Washington: Estelle Liebow Schultz, who is 98, was born before her fellow countrywomen had the right to vote. Now she has proudly cast a ballot for the candidate she hopes will make history as the first American woman elected president.
Hillary Clinton hopes to become that woman on November 8, breaking the ultimate glass ceiling after having become, at the Democratic nominating convention in July, the first female candidate for a major party.
Schultz was born in June 1918, two years before American women gained the vote with the ratification of the 19th Amendment. “To see such an accomplishment in my lifetime is momentous,” said the retired teacher, who lives in the Washington suburb of Rockville, Maryland.
Having cast an early vote — as several states permit — she hopes to see the inauguration in January of the first woman president, following the succession of 44 men that began with George Washington in 1789.
It has been a long road, starting with the presidential campaign in 1872 of Victoria Woodhull — who at 34 was technically a year too young to become president — as candidate of the Equal Rights Party. History books list the vote totals won by her male rivals, but not hers.
Britain, Germany, Croatia, Norway, Chile and South Korea have women leaders; Israel, Brazil, Argentina and Pakistan have been led by women. “We are very late compared to many other countries around the world,” said Jeanne Zaino, a political scientist at Iona College in New York.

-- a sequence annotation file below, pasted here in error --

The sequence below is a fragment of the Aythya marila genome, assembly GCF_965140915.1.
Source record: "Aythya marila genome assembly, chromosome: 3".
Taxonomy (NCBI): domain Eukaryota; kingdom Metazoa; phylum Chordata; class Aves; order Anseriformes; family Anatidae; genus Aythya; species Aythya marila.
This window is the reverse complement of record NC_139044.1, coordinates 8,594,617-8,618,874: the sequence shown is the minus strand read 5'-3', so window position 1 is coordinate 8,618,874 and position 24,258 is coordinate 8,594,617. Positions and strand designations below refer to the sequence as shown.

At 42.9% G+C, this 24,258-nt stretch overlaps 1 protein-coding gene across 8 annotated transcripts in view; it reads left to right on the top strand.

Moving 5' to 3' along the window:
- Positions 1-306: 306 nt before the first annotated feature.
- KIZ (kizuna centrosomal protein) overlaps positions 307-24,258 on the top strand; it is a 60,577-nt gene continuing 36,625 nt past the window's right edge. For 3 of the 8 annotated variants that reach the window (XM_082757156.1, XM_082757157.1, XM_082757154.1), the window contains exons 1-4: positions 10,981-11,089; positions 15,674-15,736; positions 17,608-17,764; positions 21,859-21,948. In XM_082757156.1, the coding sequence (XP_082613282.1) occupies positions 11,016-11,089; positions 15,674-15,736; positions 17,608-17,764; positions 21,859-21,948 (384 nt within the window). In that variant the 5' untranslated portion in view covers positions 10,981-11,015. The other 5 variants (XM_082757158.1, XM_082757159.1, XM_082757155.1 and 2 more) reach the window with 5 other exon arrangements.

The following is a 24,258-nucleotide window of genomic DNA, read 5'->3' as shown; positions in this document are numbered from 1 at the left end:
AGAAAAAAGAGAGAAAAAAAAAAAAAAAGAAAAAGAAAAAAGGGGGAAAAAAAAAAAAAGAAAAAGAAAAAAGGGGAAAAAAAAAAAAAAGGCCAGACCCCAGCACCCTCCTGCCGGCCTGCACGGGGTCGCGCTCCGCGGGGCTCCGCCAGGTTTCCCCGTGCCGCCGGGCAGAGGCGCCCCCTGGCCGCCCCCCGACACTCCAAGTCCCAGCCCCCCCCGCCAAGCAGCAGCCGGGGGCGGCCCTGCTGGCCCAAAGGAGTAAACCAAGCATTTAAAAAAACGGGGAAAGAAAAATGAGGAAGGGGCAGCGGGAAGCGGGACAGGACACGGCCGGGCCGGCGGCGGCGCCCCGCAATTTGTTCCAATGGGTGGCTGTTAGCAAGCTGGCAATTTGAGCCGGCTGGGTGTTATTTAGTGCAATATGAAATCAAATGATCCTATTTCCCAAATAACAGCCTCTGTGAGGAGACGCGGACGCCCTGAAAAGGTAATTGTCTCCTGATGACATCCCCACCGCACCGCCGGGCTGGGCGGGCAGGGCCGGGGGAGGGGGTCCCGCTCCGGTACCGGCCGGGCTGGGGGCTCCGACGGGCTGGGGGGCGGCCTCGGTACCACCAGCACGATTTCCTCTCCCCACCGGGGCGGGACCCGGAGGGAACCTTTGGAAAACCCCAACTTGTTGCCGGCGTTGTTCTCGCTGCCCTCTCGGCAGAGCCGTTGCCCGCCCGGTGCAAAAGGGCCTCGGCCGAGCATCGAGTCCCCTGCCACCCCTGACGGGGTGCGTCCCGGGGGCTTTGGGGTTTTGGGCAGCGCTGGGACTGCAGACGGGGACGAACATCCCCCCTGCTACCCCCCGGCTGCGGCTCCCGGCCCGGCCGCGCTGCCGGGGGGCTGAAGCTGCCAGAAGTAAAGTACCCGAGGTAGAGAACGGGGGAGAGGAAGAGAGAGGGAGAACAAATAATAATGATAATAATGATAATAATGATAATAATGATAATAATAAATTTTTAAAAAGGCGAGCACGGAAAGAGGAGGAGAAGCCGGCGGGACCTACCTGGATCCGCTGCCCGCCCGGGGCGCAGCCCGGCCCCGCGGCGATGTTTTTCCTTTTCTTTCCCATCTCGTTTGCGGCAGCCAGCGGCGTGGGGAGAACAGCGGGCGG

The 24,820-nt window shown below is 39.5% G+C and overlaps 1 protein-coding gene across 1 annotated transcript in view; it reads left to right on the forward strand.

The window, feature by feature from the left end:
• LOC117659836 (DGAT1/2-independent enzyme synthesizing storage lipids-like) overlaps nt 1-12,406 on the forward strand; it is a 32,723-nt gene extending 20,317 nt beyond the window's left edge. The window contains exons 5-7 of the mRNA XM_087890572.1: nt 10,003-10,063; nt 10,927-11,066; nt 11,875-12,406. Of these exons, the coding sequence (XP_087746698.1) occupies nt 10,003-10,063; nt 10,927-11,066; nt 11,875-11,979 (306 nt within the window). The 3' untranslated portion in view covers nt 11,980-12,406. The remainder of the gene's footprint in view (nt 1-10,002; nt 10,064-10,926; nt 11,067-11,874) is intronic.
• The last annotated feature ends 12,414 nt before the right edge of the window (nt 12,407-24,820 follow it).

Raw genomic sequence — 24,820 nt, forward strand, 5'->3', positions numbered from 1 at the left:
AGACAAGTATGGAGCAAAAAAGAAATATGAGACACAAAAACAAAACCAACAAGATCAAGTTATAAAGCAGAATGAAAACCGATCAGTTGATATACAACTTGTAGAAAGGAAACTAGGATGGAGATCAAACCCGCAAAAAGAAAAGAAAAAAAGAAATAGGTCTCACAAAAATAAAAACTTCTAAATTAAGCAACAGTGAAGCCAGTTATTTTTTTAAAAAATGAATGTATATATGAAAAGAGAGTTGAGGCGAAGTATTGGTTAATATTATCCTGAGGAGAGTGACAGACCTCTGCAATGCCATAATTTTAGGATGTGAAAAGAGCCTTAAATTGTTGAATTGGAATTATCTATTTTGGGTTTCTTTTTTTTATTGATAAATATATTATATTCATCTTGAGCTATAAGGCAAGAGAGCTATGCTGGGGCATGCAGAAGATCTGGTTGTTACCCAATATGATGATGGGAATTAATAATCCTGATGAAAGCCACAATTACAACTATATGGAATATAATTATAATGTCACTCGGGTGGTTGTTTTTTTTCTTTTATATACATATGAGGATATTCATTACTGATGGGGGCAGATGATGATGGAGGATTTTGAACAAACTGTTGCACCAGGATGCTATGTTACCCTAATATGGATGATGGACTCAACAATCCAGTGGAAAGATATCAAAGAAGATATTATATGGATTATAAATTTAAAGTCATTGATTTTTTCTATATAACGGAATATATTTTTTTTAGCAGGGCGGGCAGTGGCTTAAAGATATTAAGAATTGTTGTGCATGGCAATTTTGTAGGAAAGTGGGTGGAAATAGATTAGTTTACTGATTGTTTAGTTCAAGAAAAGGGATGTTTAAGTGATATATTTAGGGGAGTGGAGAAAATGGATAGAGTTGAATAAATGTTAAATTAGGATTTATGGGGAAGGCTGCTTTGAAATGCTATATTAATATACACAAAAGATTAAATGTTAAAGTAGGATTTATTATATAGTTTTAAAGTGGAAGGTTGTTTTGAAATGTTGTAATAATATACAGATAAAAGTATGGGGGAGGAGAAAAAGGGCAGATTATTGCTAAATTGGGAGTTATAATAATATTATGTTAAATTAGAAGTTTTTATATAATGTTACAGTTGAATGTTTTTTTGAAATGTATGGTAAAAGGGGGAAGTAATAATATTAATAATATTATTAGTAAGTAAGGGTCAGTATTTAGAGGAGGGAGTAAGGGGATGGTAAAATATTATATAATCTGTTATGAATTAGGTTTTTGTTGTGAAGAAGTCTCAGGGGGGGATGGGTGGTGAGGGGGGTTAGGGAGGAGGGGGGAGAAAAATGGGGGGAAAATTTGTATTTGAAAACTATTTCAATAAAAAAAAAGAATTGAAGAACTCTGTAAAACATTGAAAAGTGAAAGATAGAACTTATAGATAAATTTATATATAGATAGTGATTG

Only two women have made it onto major party presidential tickets: the Republican Sarah Palin, who was John McCain’s running mate in 2008, and Geraldine Ferraro, who joined Walter Mondale on the Democratic ticket in 1984. Both lost.
Some women failed to survive the brutal primary election process, chewed up by the big parties’ political machines. Others became historical footnotes in the quixotic campaigns of splinter parties. “When you don’t support women in a structural way, you have fewer women who can rise to the top, in politics and other arenas,” Zaino said.
Ms Clinton has sometimes presented herself as a mother or a grandmother, but the 69-year-old has used the “woman card” sparingly, intent on being judged first for her competence and experience.
At the same time, her rival Donald Trump has not hesitated to draw on stereotypes of women, describing the former first lady, New York senator and secretary of state as weak and lacking stamina.